First Public Draft of Next Generation Science Standards Released—Comment Period Open Until June 1
The first draft of the Next Generation Science Standards (NGSS) was released on May 11 and will be online for public comment until June 1.
Access the vast variety of NSTA resources and materials on NGSS (including background information) and the FREE NSTA Reader’s Guide to A Framework for K–12 Science Education, an important companion to the Framework that will help science educators prepare for the standards. Visit NSTA’s Next Generation Science Standards Forums in the NSTA Learning Center or sign up today for the comprehensive NSELA/NSTA Summer Leadership Institute, which will focus on NGSS, scheduled for June 24–28, 2012, in Austin, Texas.
New Report Links Students’ Interest in STEM to Technology in Classroom
A survey of students and educators finds children are more likely to have an interest in STEM fields when their classroom’s instructional model incorporates personalized learning strategies, digital technology, and social media. The survey results are contained in Mapping a Personalized Learning Journey—K–12 Students and Parents Connect the Dots with Digital Learning, from Project Tomorrow’s Speak Up 2011 National Research Project.
According to the report, only 20 percent of children in traditional classrooms—where instruction is teacher centered and the use of technology is minimal or nonexistent—expressed an interest in pursuing STEM fields, compared to 27 percent of technology-infused classrooms with both student-directed and teacher-directed instruction models.
The report also argues that the impending implementation of the common core state standards and the assessments that will accompany them, combined with the “continuing national self-interest in attracting more students to the STEM fields,” gives a “greater urgency” to transforming the in-school learning process through personalization enabled by technology.
Feminizing Science and Math Role Models Discourages Female Students From Pursuing STEM Fields According to New Study
Efforts to promote more feminine role models in STEM fields may actually be discouraging middle schools girls from pursuing these fields, according to a new study published in Social Psychological and Personality Science.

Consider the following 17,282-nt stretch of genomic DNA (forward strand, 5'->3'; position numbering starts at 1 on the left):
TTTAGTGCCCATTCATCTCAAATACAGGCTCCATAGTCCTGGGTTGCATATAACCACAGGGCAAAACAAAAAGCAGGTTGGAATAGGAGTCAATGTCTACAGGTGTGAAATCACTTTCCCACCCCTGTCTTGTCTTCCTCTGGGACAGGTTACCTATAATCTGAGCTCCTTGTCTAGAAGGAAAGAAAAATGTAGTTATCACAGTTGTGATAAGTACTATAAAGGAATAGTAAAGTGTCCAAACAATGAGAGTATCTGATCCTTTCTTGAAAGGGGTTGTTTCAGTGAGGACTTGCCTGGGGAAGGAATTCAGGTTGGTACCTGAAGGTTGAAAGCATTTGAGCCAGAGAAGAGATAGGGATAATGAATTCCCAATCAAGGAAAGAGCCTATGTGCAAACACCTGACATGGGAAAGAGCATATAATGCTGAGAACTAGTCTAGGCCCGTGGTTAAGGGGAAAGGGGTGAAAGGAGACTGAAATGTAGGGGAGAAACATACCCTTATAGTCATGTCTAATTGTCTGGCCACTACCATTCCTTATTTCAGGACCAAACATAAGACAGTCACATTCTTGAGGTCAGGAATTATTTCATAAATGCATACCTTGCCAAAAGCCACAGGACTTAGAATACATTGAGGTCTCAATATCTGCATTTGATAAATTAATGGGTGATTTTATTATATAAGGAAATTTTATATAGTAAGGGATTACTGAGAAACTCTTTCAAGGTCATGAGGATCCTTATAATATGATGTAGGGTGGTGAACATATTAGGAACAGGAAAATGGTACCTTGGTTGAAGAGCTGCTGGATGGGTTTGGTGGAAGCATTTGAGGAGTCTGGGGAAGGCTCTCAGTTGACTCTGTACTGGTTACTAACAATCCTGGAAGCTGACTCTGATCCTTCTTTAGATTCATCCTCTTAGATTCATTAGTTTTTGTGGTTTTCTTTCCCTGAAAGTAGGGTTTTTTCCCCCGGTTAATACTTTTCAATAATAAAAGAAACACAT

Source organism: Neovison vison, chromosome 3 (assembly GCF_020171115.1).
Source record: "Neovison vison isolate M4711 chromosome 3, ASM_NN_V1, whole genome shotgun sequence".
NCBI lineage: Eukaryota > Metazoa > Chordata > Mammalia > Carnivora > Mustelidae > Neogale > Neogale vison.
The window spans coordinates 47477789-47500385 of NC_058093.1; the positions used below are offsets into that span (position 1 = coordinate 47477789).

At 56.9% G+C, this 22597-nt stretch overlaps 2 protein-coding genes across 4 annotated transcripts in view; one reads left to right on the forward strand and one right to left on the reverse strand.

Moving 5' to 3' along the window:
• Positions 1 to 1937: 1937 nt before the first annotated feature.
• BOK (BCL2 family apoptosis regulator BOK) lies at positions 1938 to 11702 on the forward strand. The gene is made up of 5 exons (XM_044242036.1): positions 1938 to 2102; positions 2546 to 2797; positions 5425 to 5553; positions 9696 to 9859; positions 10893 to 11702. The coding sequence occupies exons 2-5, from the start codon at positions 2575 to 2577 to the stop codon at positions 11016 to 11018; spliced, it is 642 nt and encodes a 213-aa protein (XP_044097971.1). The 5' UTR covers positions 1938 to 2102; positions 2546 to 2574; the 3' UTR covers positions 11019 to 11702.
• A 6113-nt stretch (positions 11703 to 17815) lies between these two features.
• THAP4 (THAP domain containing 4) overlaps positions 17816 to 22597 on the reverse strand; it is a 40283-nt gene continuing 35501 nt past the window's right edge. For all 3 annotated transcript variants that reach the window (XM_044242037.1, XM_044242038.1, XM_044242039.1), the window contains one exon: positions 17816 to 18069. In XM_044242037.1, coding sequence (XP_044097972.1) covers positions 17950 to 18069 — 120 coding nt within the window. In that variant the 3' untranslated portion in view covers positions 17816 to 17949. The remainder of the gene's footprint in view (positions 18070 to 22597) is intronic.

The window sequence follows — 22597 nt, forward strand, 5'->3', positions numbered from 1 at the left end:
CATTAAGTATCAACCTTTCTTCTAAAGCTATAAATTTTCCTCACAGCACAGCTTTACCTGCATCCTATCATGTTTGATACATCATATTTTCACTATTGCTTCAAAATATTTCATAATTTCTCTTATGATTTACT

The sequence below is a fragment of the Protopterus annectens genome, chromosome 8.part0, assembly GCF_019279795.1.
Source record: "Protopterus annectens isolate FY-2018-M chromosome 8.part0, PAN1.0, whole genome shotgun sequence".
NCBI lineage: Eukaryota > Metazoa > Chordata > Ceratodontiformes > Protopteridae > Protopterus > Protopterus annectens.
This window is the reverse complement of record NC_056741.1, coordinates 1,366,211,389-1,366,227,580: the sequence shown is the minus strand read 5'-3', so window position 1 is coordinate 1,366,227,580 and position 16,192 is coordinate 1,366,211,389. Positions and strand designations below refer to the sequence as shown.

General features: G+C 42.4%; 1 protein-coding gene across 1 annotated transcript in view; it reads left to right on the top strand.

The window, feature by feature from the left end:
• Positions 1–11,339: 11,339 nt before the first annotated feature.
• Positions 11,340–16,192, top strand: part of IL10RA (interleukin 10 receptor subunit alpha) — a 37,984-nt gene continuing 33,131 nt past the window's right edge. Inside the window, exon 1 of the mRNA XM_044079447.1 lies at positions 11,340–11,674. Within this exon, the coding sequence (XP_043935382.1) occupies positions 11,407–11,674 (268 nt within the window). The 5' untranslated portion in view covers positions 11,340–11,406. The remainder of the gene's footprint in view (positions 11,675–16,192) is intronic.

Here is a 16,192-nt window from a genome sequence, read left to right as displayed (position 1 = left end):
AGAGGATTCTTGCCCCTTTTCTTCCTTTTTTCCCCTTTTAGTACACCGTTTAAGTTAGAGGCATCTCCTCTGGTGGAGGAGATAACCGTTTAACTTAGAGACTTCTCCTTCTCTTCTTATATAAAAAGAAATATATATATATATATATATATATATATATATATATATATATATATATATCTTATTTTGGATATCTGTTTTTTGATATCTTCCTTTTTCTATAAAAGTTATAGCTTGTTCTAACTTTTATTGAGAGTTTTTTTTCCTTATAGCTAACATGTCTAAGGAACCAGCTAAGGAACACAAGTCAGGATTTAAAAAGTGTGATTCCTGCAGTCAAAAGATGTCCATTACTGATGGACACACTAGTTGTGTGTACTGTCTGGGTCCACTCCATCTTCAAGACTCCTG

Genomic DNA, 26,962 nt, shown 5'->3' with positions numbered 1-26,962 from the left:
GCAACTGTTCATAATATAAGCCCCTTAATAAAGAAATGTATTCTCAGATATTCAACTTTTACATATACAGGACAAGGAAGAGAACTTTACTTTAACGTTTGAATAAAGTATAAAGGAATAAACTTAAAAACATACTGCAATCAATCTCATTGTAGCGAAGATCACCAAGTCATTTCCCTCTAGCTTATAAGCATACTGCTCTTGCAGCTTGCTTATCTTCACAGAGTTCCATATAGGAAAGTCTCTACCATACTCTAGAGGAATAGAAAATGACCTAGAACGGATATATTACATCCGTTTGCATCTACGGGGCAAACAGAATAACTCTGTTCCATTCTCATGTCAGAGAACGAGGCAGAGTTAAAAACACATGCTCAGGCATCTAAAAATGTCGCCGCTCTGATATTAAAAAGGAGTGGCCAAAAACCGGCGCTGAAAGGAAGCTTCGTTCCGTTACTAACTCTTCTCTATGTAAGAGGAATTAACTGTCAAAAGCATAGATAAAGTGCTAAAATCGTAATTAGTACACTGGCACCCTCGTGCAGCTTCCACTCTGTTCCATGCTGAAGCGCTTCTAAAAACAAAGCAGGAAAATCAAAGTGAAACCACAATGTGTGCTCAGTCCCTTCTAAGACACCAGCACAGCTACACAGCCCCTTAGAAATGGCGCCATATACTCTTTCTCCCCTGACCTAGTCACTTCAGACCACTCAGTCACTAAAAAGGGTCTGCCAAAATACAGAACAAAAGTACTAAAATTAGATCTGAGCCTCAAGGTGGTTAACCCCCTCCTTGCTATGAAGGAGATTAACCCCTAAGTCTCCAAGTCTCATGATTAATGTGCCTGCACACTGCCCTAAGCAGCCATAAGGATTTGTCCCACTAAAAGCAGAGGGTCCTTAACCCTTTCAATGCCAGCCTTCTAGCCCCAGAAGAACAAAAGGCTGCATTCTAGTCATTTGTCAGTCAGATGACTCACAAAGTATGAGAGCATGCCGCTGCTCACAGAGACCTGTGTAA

The first study found middle school girls who read about the blatant female role models reduced the students’ interest, perceived ability, and future expectations in math, and they showed less interest in taking future math classes in high school and college than girls who read about role models with non-STEM-specific achievements. Study 2 suggested that girls who already disliked science or felt disconnected from it were even more likely to reject the feminine STEM role model than girls who like science already.
“The bottom line, though, is that this research suggests that we don’t need to make role models or STEM fields ‘girly’ to motivate girls,” they told me. “Instead, we should turn to what we already know makes a helpful role model. Girls have to feel like they can relate to or identify with the female scientists they see and learn about. … Female role models should also be shown as actively involved in science rather than passive observers or tokens: show women really using equipment and conducting research. Teaching girls about what scientists and engineers really do, and especially highlighting their social usefulness and communal aspects, has been found to be motivating for girls.”
U.S. Students Show Slight Improvement on Science Test; No Cause For Optimism, Says NSTA
The science results of the 2011 National Assessment of Education Progress (NAEP), also known as The Nation’s Report Card, were released last week by the National Assessment Governing Board (NAGB). The results showed that the average eighth grade science score rose from 150 in 2009 to 152 in 2011, a small increase, but still far below 170, which is considered science proficiency on the test’s 300-point scale.
The NAEP data also revealed that score gaps between white and black students and between white and Hispanic students narrowed slightly from 2009 to 2011. In comparison to 2009, average science scores in 2011 were one point higher for white students, three points higher for black students, and five points higher for Hispanic students.
NAEP tested a nationally representative sample of 122,000 students in 8th grade from 7,290 public and private schools. Among the 47 states that chose to participate in both years, scores were only higher in 16 states—Arkansas, Colorado, Georgia, Hawaii, Maine, Maryland, Michigan, Mississippi, Nevada, North Carolina, Rhode Island, South Carolina, Utah, Virginia, West Virginia, and Wyoming.
Said Interim Executive Director Dr. Gerry Wheeler, “There is no cause for optimism regarding the science results of the 2011 National Assessment of Education Progress (NAEP). Overall, the results show miniscule gains in student achievement. The majority of our eighth-grade students still fall below the proficiency level… When you consider the importance of being scientifically literate in today’s global economy, these scores are simply unacceptable.”
Click here to read NSTA’s official statement regarding the science results of the 2011 National Assessment of Education Progress.